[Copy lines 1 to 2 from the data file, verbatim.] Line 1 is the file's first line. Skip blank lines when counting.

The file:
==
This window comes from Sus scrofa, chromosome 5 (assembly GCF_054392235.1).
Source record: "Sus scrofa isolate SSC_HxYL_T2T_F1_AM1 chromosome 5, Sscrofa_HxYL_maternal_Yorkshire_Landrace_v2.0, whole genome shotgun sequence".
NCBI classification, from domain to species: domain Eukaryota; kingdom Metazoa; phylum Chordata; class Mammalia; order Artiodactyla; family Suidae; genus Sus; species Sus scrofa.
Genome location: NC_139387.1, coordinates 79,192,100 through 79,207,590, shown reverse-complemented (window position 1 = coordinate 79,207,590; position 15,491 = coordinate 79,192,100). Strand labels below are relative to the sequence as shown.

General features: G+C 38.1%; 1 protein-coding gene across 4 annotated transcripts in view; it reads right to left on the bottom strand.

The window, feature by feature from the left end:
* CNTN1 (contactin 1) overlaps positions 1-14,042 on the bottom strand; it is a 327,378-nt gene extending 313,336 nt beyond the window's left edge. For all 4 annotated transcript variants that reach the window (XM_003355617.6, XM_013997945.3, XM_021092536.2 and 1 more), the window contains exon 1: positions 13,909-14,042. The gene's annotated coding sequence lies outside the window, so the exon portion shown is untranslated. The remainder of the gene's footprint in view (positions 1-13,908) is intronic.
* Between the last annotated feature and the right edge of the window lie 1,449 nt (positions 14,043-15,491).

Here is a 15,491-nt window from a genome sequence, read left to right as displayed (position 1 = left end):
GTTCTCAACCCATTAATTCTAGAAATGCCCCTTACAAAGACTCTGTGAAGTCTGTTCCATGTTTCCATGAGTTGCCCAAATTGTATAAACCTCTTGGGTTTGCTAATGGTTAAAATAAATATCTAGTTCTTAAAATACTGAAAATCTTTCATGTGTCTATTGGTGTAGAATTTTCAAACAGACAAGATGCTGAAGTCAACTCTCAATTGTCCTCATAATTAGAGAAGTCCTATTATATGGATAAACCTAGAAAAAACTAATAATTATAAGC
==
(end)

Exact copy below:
This window comes from Sus scrofa, chromosome 5 (assembly GCF_054392235.1).
Source record: "Sus scrofa isolate SSC_HxYL_T2T_F1_AM1 chromosome 5, Sscrofa_HxYL_maternal_Yorkshire_Landrace_v2.0, whole genome shotgun sequence".